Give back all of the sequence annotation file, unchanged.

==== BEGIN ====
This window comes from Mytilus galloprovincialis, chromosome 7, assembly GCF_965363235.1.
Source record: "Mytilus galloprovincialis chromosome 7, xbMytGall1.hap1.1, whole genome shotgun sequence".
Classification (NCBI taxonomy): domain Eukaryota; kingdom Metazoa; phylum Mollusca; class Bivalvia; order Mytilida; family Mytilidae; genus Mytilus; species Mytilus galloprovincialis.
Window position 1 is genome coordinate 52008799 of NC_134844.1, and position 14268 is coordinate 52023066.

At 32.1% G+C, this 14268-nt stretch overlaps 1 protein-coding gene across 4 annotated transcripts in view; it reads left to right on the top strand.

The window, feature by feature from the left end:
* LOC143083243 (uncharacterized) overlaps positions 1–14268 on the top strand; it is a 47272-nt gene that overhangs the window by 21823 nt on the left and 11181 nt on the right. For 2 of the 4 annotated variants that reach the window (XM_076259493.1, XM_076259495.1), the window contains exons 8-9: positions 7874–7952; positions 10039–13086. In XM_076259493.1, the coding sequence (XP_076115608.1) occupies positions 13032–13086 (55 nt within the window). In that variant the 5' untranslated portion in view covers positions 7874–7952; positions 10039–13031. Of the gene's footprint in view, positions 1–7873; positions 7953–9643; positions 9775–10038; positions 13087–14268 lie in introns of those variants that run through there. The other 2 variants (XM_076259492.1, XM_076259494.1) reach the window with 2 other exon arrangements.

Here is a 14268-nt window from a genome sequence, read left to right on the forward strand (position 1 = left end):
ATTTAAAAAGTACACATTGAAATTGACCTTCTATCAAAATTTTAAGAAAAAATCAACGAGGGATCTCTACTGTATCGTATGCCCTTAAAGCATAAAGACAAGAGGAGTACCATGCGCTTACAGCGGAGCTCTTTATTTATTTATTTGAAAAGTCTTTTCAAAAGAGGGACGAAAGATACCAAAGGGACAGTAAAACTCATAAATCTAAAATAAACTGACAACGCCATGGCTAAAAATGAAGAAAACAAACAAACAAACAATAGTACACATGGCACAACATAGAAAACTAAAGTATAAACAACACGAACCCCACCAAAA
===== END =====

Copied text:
This window comes from Mytilus galloprovincialis, chromosome 7, assembly GCF_965363235.1.
Source record: "Mytilus galloprovincialis chromosome 7, xbMytGall1.hap1.1, whole genome shotgun sequence".
Classification (NCBI taxonomy): domain Eukaryota; kingdom Metazoa; phylum Mollusca; class Bivalvia; order Mytilida; family Mytilidae; genus Mytilus; species Mytilus galloprovincialis.
Window position 1 is genome coordinate 52008799 of NC_134844.1, and position 14268 is coordinate 52023066.

At 32.1% G+C, this 14268-nt stretch overlaps 1 protein-coding gene across 4 annotated transcripts in view; it reads left to right on the top strand.

The window, feature by feature from the left end:
* LOC143083243 (uncharacterized) overlaps positions 1–14268 on the top strand; it is a 47272-nt gene that overhangs the window by 21823 nt on the left and 11181 nt on the right. For 2 of the 4 annotated variants that reach the window (XM_076259493.1, XM_076259495.1), the window contains exons 8-9: positions 7874–7952; positions 10039–13086. In XM_076259493.1, the coding sequence (XP_076115608.1) occupies positions 13032–13086 (55 nt within the window). In that variant the 5' untranslated portion in view covers positions 7874–7952; positions 10039–13031. Of the gene's footprint in view, positions 1–7873; positions 7953–9643; positions 9775–10038; positions 13087–14268 lie in introns of those variants that run through there. The other 2 variants (XM_076259492.1, XM_076259494.1) reach the window with 2 other exon arrangements.

Here is a 14268-nt window from a genome sequence, read left to right on the forward strand (position 1 = left end):
ATTTAAAAAGTACACATTGAAATTGACCTTCTATCAAAATTTTAAGAAAAAATCAACGAGGGATCTCTACTGTATCGTATGCCCTTAAAGCATAAAGACAAGAGGAGTACCATGCGCTTACAGCGGAGCTCTTTATTTATTTATTTGAAAAGTCTTTTCAAAAGAGGGACGAAAGATACCAAAGGGACAGTAAAACTCATAAATCTAAAATAAACTGACAACGCCATGGCTAAAAATGAAGAAAACAAACAAACAAACAATAGTACACATGGCACAACATAGAAAACTAAAGTATAAACAACACGAACCCCACCAAAA